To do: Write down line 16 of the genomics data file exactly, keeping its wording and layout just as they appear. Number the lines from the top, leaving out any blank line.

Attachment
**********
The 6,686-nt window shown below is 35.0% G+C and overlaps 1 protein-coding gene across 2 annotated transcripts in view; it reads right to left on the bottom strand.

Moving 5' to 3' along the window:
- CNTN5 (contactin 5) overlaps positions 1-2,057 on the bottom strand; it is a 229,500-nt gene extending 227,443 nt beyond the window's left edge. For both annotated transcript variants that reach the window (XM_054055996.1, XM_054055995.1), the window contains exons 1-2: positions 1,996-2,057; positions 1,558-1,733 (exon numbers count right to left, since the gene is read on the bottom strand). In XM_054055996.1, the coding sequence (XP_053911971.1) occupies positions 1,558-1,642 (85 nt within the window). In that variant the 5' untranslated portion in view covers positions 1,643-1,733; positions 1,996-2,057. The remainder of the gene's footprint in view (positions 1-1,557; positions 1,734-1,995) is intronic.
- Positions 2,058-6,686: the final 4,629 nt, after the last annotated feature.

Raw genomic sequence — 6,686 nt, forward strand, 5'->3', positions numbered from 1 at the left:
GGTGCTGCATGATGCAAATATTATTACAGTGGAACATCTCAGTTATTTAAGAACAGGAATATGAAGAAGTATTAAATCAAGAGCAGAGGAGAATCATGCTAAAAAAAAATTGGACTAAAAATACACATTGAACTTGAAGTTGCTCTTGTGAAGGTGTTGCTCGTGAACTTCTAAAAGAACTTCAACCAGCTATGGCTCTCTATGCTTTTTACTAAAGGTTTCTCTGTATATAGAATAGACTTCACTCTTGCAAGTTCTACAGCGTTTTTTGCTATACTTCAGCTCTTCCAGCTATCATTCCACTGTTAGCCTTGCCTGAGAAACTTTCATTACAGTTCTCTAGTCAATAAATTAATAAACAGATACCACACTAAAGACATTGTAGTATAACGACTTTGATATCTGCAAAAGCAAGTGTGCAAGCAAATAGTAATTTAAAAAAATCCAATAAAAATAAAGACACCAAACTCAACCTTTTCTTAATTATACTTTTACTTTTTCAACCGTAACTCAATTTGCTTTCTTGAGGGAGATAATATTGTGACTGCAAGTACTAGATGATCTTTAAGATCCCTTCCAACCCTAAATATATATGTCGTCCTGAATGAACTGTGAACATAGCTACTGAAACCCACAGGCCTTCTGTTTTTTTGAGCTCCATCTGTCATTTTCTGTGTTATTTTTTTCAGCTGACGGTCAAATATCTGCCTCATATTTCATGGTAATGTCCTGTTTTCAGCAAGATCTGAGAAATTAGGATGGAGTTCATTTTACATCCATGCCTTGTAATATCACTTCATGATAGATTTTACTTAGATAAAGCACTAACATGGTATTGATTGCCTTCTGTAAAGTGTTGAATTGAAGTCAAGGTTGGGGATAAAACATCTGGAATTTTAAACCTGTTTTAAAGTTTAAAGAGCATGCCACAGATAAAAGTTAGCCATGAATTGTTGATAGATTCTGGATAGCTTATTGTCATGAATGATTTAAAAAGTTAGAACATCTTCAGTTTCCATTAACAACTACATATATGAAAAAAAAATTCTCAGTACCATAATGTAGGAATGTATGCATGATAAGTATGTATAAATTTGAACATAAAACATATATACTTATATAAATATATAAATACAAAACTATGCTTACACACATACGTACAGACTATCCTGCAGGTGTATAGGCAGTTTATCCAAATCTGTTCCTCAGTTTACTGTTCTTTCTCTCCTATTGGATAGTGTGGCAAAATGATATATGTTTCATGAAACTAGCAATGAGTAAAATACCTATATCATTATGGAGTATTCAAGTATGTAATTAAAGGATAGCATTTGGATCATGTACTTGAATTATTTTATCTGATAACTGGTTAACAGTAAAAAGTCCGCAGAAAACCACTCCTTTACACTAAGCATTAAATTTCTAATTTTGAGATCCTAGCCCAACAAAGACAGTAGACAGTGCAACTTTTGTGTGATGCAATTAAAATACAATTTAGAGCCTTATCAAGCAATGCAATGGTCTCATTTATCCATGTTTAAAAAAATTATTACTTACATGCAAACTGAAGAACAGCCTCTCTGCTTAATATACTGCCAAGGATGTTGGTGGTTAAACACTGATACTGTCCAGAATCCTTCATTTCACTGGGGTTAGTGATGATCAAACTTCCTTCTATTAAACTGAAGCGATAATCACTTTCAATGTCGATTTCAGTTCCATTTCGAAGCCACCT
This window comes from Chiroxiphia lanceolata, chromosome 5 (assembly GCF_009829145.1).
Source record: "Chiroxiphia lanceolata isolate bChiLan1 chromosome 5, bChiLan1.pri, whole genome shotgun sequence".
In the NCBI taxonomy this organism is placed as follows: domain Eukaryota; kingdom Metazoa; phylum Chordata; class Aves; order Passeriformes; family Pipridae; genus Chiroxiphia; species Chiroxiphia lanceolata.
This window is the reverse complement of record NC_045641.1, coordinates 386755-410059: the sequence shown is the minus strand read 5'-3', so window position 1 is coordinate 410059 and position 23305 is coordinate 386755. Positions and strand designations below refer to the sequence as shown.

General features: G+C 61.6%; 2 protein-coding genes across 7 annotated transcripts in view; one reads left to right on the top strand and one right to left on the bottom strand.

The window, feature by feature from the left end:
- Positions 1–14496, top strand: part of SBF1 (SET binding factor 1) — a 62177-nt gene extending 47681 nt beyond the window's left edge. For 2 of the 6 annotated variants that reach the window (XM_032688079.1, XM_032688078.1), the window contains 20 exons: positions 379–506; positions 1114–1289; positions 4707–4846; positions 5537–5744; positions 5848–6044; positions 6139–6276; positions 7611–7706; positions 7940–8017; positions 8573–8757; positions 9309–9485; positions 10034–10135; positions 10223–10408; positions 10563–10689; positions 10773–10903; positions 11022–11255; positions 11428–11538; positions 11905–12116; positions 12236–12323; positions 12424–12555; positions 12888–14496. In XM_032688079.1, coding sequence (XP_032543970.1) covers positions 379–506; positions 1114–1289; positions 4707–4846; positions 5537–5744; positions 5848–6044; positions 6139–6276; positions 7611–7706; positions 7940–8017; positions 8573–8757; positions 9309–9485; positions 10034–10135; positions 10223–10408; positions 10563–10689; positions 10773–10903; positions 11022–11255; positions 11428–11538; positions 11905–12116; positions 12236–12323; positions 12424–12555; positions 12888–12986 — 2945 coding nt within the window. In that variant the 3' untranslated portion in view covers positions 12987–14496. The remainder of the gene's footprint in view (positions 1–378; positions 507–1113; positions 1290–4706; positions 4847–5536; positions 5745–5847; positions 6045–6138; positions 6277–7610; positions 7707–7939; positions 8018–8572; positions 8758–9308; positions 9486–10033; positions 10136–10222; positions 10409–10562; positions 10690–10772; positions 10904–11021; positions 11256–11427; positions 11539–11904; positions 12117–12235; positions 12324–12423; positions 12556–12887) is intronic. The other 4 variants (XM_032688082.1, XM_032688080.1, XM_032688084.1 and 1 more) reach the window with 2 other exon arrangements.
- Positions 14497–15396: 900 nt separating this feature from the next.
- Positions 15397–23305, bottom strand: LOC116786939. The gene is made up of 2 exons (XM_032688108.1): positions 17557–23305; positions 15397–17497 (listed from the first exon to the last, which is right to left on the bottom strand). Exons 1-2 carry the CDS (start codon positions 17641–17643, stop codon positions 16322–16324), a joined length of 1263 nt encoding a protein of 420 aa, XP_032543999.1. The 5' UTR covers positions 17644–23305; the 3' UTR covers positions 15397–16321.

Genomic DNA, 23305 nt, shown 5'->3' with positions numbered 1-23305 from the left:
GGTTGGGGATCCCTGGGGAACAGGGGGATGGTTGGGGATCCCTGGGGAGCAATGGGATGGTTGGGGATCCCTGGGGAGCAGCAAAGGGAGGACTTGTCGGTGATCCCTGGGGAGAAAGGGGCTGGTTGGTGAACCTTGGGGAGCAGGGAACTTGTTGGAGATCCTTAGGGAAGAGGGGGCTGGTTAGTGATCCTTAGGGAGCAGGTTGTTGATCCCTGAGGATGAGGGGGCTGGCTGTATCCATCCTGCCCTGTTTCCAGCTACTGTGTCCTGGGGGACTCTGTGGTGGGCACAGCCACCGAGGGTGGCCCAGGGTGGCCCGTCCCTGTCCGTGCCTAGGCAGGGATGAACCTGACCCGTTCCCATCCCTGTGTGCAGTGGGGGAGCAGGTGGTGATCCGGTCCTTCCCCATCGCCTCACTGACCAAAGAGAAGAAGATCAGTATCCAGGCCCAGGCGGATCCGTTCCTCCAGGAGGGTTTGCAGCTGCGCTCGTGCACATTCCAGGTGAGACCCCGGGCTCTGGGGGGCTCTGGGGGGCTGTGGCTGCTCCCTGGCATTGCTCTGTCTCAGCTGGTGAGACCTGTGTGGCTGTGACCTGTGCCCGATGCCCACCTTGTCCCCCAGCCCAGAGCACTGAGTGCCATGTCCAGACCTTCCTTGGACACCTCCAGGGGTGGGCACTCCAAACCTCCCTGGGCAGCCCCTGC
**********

Genomic DNA, 23305 nt, shown 5'->3' with positions numbered 1-23305 from the left: